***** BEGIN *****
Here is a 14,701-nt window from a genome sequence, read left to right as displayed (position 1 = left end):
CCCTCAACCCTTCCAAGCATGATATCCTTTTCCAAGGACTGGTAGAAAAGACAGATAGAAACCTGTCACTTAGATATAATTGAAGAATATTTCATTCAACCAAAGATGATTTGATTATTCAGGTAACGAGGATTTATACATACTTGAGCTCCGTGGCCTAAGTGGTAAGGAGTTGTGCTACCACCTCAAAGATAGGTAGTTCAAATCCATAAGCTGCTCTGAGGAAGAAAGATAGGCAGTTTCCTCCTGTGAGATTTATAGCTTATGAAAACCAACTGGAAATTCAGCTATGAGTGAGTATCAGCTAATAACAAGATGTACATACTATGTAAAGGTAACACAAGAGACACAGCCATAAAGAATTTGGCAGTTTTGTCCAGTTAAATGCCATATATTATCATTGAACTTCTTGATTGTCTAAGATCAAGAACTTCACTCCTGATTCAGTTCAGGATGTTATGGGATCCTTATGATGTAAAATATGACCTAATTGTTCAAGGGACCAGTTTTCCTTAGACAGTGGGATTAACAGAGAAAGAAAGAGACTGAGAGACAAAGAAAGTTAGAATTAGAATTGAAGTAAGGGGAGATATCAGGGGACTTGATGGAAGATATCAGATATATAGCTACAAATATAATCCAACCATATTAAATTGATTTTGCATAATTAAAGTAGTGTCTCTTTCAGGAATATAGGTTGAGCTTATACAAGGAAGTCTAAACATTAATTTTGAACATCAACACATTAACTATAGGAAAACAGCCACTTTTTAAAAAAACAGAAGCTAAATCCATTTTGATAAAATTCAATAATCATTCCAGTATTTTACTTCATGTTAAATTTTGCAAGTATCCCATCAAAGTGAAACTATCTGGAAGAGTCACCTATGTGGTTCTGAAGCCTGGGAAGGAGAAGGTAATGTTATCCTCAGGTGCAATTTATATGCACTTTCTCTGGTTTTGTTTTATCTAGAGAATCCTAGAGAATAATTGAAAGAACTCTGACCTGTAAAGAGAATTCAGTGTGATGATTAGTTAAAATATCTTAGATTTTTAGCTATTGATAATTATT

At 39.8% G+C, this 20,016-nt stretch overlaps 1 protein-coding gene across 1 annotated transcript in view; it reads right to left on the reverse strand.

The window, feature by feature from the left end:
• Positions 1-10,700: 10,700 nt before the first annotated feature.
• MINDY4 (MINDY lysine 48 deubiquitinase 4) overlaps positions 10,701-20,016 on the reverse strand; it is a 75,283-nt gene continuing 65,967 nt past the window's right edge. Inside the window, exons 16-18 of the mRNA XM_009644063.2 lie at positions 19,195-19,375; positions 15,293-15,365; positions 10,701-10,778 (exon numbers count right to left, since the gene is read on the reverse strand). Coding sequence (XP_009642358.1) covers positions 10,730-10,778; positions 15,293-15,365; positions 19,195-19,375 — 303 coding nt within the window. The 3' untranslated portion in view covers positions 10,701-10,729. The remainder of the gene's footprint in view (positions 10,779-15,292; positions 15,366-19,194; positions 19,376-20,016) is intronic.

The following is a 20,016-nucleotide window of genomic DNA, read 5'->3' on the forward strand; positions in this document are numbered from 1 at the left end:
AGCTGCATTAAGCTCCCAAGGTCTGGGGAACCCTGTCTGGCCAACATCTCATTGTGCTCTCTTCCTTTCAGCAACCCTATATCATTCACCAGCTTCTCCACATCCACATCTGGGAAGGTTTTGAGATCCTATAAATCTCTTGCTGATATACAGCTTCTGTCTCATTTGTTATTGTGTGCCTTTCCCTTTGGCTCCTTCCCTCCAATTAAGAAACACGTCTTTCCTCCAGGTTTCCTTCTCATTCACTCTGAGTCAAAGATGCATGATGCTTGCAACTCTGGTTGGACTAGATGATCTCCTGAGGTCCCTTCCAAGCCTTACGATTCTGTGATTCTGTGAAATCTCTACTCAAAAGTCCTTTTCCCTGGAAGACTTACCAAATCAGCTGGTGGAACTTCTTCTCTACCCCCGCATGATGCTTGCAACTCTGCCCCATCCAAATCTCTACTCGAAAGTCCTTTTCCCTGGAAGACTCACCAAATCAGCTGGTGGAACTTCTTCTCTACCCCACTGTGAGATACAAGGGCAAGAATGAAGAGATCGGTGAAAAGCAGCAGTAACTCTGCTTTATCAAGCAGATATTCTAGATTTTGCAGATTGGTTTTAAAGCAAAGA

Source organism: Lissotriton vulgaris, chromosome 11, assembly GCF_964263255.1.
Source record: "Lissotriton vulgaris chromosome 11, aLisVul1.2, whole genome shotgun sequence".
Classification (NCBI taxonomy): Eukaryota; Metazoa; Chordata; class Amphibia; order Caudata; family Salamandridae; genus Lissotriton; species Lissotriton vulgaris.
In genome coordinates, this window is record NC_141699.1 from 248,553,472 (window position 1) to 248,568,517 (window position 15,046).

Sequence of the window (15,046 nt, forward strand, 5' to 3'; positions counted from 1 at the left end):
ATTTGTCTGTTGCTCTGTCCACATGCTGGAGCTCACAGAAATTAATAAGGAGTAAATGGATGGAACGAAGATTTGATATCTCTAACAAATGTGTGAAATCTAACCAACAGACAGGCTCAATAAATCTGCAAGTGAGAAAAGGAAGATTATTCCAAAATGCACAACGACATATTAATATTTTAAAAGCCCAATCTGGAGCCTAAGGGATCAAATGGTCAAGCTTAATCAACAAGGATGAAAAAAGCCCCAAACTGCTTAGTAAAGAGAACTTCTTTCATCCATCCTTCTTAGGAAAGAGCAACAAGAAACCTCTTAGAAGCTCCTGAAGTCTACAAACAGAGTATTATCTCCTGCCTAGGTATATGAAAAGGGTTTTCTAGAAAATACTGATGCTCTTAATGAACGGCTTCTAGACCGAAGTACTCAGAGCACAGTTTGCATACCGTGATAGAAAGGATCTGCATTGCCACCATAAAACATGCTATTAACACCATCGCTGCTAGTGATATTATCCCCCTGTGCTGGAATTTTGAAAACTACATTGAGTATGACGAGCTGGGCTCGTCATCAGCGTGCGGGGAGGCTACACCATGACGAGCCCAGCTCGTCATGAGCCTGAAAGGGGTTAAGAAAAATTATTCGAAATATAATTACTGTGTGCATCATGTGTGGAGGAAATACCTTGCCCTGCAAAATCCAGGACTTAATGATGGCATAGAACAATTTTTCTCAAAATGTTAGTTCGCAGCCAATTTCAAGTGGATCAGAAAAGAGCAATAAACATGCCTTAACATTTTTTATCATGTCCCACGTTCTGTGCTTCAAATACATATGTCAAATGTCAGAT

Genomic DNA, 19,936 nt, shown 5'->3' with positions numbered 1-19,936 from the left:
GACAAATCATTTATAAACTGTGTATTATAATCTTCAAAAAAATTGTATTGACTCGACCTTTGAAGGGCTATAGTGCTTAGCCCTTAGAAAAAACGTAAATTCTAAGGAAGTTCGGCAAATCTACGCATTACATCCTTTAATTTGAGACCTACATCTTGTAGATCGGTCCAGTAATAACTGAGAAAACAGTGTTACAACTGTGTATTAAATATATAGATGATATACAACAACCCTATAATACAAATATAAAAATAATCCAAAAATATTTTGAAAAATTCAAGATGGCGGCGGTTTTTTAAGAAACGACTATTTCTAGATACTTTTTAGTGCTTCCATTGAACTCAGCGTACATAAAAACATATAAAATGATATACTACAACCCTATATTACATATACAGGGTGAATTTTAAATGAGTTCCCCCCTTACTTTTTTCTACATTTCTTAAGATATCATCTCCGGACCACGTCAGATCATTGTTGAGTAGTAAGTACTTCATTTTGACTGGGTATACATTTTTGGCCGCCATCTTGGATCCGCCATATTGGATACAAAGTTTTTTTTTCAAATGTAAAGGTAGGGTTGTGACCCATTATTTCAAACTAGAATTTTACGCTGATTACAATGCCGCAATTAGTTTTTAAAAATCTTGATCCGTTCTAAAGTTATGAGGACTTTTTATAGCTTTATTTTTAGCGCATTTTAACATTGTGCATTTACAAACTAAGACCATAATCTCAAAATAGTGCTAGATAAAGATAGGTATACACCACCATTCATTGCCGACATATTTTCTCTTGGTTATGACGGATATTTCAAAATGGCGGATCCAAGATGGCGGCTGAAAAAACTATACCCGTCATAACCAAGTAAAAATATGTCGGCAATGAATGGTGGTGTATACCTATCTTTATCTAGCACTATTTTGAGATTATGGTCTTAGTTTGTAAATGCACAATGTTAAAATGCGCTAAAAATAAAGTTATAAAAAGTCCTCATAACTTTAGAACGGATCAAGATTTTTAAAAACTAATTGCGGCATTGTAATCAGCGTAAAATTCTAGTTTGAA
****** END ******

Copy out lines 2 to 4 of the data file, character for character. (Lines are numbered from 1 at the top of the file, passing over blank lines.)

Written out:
CCCTCAACCCTTCCAAGCATGATATCCTTTTCCAAGGACTGGTAGAAAAGACAGATAGAAACCTGTCACTTAGATATAATTGAAGAATATTTCATTCAACCAAAGATGATTTGATTATTCAGGTAACGAGGATTTATACATACTTGAGCTCCGTGGCCTAAGTGGTAAGGAGTTGTGCTACCACCTCAAAGATAGGTAGTTCAAATCCATAAGCTGCTCTGAGGAAGAAAGATAGGCAGTTTCCTCCTGTGAGATTTATAGCTTATGAAAACCAACTGGAAATTCAGCTATGAGTGAGTATCAGCTAATAACAAGATGTACATACTATGTAAAGGTAACACAAGAGACACAGCCATAAAGAATTTGGCAGTTTTGTCCAGTTAAATGCCATATATTATCATTGAACTTCTTGATTGTCTAAGATCAAGAACTTCACTCCTGATTCAGTTCAGGATGTTATGGGATCCTTATGATGTAAAATATGACCTAATTGTTCAAGGGACCAGTTTTCCTTAGACAGTGGGATTAACAGAGAAAGAAAGAGACTGAGAGACAAAGAAAGTTAGAATTAGAATTGAAGTAAGGGGAGATATCAGGGGACTTGATGGAAGATATCAGATATATAGCTACAAATATAATCCAACCATATTAAATTGATTTTGCATAATTAAAGTAGTGTCTCTTTCAGGAATATAGGTTGAGCTTATACAAGGAAGTCTAAACATTAATTTTGAACATCAACACATTAACTATAGGAAAACAGCCACTTTTTAAAAAAACAGAAGCTAAATCCATTTTGATAAAATTCAATAATCATTCCAGTATTTTACTTCATGTTAAATTTTGCAAGTATCCCATCAAAGTGAAACTATCTGGAAGAGTCACCTATGTGGTTCTGAAGCCTGGGAAGGAGAAGGTAATGTTATCCTCAGGTGCAATTTATATGCACTTTCTCTGGTTTTGTTTTATCTAGAGAATCCTAGAGAATAATTGAAAGAACTCTGACCTGTAAAGAGAATTCAGTGTGATGATTAGTTAAAATATCTTAGATTTTTAGCTATTGATAATTATT

At 39.8% G+C, this 20,016-nt stretch overlaps 1 protein-coding gene across 1 annotated transcript in view; it reads right to left on the reverse strand.

The window, feature by feature from the left end: